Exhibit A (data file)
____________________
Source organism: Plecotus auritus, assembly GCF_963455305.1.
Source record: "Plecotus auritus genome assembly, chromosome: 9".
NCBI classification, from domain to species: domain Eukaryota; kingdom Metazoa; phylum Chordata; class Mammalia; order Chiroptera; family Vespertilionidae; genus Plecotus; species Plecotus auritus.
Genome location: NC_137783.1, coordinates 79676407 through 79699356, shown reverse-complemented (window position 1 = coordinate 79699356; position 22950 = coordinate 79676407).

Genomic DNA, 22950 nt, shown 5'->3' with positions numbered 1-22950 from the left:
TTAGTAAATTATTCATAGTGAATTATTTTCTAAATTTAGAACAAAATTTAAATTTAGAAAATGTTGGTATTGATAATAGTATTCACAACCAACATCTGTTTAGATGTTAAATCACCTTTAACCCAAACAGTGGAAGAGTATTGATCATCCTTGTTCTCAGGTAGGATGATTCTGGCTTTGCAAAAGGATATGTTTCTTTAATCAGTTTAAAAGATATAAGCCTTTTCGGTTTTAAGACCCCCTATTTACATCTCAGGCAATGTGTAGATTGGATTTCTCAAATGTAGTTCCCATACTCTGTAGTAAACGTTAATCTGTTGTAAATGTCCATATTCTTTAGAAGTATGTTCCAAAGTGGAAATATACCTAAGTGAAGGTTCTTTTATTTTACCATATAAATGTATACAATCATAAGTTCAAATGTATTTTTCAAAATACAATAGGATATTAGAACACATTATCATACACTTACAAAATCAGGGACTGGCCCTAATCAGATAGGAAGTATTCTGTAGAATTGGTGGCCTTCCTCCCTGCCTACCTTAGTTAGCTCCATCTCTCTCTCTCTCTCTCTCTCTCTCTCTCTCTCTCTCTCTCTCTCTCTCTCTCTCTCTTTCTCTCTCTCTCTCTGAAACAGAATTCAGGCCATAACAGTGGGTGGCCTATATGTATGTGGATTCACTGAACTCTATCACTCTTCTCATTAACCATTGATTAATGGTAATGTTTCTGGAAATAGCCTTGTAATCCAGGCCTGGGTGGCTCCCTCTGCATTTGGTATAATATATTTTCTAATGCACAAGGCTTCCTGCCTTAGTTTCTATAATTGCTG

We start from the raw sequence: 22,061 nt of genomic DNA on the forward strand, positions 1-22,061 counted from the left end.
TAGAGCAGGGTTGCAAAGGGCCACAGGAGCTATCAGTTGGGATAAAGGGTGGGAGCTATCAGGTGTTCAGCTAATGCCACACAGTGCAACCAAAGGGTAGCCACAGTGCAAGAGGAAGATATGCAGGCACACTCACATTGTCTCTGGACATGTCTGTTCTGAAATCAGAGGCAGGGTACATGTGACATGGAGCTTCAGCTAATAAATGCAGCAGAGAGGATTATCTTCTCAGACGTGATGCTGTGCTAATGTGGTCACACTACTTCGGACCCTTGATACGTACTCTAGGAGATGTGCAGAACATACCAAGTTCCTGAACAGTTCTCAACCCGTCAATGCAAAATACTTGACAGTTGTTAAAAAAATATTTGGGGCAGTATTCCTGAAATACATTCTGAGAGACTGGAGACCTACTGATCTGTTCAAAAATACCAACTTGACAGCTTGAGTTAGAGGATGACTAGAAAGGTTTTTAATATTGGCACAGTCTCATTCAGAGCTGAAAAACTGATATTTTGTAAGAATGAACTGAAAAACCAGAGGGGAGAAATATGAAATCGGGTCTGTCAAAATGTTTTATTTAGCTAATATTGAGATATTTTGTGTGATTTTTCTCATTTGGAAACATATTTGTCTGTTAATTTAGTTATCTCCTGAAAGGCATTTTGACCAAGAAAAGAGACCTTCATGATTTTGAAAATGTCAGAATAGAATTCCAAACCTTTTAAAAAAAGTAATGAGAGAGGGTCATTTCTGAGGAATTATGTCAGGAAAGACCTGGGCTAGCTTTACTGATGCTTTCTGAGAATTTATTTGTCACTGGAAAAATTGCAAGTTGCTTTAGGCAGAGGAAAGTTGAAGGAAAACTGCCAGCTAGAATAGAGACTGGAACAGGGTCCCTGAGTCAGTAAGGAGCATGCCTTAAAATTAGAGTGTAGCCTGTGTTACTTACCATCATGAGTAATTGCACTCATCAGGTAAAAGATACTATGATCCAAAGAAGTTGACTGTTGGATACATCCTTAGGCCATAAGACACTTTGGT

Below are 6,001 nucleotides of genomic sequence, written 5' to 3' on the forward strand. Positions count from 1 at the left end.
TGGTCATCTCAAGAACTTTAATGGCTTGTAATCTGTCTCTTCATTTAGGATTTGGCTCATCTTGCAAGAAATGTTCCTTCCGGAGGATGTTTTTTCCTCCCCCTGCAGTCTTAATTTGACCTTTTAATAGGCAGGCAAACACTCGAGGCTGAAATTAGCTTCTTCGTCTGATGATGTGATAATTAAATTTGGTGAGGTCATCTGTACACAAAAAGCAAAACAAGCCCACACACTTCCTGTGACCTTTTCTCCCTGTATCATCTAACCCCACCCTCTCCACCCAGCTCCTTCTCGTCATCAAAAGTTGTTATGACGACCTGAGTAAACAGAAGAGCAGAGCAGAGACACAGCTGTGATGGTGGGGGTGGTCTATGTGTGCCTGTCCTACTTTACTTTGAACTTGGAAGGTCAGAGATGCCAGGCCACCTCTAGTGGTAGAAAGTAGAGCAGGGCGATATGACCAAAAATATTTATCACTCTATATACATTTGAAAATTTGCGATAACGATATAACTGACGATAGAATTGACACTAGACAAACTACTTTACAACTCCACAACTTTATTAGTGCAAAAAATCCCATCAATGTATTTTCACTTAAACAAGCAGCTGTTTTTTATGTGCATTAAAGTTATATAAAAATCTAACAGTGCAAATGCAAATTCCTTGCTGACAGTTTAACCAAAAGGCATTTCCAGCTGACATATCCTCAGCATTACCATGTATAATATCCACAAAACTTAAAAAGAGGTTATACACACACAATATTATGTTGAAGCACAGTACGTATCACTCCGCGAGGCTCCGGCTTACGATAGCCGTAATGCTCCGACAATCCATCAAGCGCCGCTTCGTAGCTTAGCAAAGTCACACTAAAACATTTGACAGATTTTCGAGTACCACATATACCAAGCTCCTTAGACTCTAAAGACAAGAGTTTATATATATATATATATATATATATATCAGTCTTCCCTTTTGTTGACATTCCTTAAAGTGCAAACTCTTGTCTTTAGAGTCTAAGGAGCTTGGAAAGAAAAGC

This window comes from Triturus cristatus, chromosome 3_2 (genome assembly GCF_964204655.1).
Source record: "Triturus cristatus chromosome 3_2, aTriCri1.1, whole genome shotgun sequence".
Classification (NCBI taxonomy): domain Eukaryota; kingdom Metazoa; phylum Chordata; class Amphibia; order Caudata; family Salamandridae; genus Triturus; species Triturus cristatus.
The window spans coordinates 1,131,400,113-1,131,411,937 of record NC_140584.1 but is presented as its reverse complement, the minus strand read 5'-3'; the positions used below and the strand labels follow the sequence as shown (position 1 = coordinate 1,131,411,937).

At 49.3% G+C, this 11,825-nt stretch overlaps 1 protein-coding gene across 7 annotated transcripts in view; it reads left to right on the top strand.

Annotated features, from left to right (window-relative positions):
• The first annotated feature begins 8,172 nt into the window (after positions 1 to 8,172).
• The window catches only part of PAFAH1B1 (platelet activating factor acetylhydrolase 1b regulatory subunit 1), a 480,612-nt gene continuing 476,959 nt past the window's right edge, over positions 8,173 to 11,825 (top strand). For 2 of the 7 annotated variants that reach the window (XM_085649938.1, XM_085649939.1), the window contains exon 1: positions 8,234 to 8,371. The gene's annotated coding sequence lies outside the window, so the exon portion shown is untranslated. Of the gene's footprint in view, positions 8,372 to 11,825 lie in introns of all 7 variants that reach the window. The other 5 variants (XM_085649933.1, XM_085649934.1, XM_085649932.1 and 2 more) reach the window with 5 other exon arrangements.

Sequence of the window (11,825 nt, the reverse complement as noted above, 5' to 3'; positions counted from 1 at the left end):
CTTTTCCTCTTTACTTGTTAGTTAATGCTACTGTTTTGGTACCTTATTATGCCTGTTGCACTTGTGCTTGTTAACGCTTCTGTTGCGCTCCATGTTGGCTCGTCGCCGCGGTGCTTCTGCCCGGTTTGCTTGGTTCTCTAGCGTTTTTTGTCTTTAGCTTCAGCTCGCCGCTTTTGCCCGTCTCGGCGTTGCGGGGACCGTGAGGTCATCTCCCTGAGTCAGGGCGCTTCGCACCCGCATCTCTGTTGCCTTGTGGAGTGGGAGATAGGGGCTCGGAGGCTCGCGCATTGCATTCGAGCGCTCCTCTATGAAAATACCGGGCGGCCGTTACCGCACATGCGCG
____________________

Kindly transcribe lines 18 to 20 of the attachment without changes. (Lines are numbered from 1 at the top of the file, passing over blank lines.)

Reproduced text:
• The window catches only part of PAFAH1B1 (platelet activating factor acetylhydrolase 1b regulatory subunit 1), a 480,612-nt gene continuing 476,959 nt past the window's right edge, over positions 8,173 to 11,825 (top strand). For 2 of the 7 annotated variants that reach the window (XM_085649938.1, XM_085649939.1), the window contains exon 1: positions 8,234 to 8,371. The gene's annotated coding sequence lies outside the window, so the exon portion shown is untranslated. Of the gene's footprint in view, positions 8,372 to 11,825 lie in introns of all 7 variants that reach the window. The other 5 variants (XM_085649933.1, XM_085649934.1, XM_085649932.1 and 2 more) reach the window with 5 other exon arrangements.

Sequence of the window (11,825 nt, the reverse complement as noted above, 5' to 3'; positions counted from 1 at the left end):
CTTTTCCTCTTTACTTGTTAGTTAATGCTACTGTTTTGGTACCTTATTATGCCTGTTGCACTTGTGCTTGTTAACGCTTCTGTTGCGCTCCATGTTGGCTCGTCGCCGCGGTGCTTCTGCCCGGTTTGCTTGGTTCTCTAGCGTTTTTTGTCTTTAGCTTCAGCTCGCCGCTTTTGCCCGTCTCGGCGTTGCGGGGACCGTGAGGTCATCTCCCTGAGTCAGGGCGCTTCGCACCCGCATCTCTGTTGCCTTGTGGAGTGGGAGATAGGGGCTCGGAGGCTCGCGCATTGCATTCGAGCGCTCCTCTATGAAAATACCGGGCGGCCGTTACCGCACATGCGCG